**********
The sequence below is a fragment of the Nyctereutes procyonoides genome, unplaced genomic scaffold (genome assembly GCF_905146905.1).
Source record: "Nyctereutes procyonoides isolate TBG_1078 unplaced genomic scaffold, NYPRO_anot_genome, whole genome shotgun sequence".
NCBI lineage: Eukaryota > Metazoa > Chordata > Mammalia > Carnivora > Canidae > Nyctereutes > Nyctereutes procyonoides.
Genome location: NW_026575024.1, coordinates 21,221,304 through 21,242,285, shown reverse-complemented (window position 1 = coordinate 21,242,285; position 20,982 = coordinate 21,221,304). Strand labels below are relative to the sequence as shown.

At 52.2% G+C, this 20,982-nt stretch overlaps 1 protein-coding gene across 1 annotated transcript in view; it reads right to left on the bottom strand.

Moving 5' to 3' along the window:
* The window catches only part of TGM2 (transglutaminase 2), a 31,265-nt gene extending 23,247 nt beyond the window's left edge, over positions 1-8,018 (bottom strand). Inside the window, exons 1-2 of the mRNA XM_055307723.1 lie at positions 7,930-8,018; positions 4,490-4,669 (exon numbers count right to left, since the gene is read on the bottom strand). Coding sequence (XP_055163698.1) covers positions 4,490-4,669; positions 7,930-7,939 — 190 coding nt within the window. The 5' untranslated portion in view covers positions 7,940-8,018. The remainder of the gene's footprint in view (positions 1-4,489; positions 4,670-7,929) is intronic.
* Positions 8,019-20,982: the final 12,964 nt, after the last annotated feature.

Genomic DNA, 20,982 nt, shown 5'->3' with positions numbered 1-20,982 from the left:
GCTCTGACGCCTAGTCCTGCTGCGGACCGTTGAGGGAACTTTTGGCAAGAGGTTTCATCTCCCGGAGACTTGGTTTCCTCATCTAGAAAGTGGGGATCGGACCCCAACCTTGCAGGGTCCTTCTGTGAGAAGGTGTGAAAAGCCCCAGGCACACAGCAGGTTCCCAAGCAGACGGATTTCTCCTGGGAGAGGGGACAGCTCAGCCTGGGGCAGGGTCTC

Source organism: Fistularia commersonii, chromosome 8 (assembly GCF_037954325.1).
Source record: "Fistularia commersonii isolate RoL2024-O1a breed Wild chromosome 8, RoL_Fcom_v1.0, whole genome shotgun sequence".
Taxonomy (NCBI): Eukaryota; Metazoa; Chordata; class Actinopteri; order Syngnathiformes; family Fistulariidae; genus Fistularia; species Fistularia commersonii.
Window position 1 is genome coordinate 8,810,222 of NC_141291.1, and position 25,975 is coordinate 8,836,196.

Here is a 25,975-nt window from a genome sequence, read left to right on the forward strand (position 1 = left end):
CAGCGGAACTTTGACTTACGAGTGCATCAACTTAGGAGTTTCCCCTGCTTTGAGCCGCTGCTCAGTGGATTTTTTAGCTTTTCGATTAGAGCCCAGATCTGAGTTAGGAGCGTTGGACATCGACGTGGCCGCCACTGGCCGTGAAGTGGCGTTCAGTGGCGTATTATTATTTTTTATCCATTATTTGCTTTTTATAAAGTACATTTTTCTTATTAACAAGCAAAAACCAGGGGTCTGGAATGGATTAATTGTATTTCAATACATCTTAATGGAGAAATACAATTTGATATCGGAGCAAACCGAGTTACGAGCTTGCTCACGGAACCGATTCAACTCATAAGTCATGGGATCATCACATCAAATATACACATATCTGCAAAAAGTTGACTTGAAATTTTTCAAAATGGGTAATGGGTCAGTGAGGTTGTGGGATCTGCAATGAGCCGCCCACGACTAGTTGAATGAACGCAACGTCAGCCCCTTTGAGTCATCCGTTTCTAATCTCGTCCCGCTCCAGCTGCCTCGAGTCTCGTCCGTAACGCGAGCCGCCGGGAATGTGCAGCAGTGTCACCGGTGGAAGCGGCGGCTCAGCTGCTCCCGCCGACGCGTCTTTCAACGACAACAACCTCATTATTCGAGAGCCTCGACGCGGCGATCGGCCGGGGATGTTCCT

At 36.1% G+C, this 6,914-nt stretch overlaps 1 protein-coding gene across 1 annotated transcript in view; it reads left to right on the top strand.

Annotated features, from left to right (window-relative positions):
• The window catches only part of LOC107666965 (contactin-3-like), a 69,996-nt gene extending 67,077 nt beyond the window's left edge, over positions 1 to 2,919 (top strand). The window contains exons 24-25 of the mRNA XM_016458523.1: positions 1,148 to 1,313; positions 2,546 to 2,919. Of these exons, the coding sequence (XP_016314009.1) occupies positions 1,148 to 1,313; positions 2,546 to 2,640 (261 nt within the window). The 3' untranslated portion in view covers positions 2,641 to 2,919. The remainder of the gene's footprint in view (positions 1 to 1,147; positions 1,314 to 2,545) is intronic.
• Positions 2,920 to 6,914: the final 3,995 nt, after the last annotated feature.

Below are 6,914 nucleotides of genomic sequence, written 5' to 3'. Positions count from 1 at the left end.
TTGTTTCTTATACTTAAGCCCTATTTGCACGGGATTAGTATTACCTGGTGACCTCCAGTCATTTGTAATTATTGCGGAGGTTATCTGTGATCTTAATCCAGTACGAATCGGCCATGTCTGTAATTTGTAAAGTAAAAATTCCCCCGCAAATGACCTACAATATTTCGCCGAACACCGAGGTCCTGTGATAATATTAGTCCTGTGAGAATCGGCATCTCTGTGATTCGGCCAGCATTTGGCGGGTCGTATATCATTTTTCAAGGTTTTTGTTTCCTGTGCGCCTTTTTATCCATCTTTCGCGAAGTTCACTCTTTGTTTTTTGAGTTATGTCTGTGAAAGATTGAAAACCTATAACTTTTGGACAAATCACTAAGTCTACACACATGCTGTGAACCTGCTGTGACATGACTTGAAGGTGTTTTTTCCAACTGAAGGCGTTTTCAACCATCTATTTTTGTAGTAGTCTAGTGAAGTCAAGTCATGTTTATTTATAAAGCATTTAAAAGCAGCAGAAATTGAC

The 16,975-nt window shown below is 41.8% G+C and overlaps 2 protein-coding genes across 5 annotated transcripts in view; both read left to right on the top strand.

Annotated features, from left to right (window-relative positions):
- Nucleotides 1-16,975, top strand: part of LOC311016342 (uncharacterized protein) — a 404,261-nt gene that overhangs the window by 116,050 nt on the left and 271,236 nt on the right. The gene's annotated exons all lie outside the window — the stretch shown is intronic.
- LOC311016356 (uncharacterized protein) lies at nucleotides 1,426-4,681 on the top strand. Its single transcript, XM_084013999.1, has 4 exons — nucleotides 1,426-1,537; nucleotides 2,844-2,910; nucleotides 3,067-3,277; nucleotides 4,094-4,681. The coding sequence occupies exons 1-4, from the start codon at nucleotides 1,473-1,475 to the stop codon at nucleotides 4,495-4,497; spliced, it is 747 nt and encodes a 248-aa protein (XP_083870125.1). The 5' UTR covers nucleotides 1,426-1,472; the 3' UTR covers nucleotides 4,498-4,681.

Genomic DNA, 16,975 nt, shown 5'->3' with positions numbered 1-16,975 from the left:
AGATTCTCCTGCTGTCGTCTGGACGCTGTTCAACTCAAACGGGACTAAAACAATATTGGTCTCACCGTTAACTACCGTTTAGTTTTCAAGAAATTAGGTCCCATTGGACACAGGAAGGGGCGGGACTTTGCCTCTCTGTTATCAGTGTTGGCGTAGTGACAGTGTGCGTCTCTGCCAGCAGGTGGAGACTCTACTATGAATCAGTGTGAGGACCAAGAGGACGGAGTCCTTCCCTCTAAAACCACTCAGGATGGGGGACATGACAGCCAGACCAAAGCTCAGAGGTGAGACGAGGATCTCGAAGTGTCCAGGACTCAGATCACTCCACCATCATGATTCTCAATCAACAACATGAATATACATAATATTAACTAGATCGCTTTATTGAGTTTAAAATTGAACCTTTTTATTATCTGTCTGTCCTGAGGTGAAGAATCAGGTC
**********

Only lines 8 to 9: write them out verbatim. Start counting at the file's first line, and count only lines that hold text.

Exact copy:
* Positions 8,019-20,982: the final 12,964 nt, after the last annotated feature.

Genomic DNA, 20,982 nt, shown 5'->3' with positions numbered 1-20,982 from the left: